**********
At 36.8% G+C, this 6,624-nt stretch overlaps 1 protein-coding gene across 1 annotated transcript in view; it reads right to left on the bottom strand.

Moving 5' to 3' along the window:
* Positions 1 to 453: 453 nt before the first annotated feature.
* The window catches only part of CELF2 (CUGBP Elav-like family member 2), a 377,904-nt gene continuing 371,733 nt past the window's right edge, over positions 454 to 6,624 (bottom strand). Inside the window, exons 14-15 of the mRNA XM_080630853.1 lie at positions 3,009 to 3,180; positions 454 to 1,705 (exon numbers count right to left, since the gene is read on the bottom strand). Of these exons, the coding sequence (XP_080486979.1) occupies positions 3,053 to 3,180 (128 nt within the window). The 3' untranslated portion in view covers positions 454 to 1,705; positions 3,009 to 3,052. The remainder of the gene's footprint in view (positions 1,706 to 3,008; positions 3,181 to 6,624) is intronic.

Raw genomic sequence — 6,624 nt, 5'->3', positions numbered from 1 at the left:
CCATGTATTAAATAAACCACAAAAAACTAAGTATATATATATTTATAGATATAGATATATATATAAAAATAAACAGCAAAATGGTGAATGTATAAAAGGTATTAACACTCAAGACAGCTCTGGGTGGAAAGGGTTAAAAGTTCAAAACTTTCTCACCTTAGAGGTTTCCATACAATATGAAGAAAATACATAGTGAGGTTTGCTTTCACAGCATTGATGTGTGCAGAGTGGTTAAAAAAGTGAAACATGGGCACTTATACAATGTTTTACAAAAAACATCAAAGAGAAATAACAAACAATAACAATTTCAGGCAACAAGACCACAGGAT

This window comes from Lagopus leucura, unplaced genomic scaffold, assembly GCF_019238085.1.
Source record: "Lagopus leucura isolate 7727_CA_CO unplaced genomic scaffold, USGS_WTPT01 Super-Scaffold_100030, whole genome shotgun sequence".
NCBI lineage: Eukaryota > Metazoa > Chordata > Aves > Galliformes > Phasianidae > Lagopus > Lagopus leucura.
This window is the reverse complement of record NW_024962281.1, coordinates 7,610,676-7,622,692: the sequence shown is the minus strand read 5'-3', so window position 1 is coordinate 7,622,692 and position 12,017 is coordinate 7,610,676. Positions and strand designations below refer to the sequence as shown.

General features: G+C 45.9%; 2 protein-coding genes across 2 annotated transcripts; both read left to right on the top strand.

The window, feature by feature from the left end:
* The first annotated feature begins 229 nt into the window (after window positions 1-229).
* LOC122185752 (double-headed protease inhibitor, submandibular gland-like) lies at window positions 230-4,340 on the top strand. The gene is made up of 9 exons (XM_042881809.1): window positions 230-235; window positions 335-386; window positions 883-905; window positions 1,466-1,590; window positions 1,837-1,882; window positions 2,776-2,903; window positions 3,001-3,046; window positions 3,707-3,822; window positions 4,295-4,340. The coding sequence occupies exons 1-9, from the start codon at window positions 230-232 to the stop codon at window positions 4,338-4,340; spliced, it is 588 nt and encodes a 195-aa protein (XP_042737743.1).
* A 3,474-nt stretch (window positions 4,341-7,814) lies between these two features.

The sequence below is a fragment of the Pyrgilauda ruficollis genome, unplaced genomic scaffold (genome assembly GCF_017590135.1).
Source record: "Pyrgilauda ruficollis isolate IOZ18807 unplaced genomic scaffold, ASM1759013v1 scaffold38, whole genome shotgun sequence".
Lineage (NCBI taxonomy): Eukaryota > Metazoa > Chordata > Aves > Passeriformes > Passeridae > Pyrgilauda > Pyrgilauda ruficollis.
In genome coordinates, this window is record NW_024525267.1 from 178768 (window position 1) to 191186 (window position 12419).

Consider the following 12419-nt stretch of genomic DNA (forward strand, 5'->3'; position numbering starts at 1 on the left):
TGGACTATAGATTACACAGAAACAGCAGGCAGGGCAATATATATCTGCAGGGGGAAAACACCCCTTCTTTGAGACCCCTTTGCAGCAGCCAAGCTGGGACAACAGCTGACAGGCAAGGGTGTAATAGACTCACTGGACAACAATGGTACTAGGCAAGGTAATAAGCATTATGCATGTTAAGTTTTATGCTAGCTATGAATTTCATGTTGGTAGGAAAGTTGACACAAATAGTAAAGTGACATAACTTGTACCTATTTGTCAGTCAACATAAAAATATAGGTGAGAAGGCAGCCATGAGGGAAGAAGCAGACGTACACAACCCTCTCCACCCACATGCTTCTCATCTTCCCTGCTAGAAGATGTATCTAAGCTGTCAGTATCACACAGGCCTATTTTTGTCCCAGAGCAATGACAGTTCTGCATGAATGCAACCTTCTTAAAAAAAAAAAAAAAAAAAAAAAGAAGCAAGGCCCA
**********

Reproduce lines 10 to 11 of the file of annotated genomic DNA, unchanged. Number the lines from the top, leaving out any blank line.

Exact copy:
This window is the reverse complement of record NW_024962281.1, coordinates 7,610,676-7,622,692: the sequence shown is the minus strand read 5'-3', so window position 1 is coordinate 7,622,692 and position 12,017 is coordinate 7,610,676. Positions and strand designations below refer to the sequence as shown.

General features: G+C 45.9%; 2 protein-coding genes across 2 annotated transcripts; both read left to right on the top strand.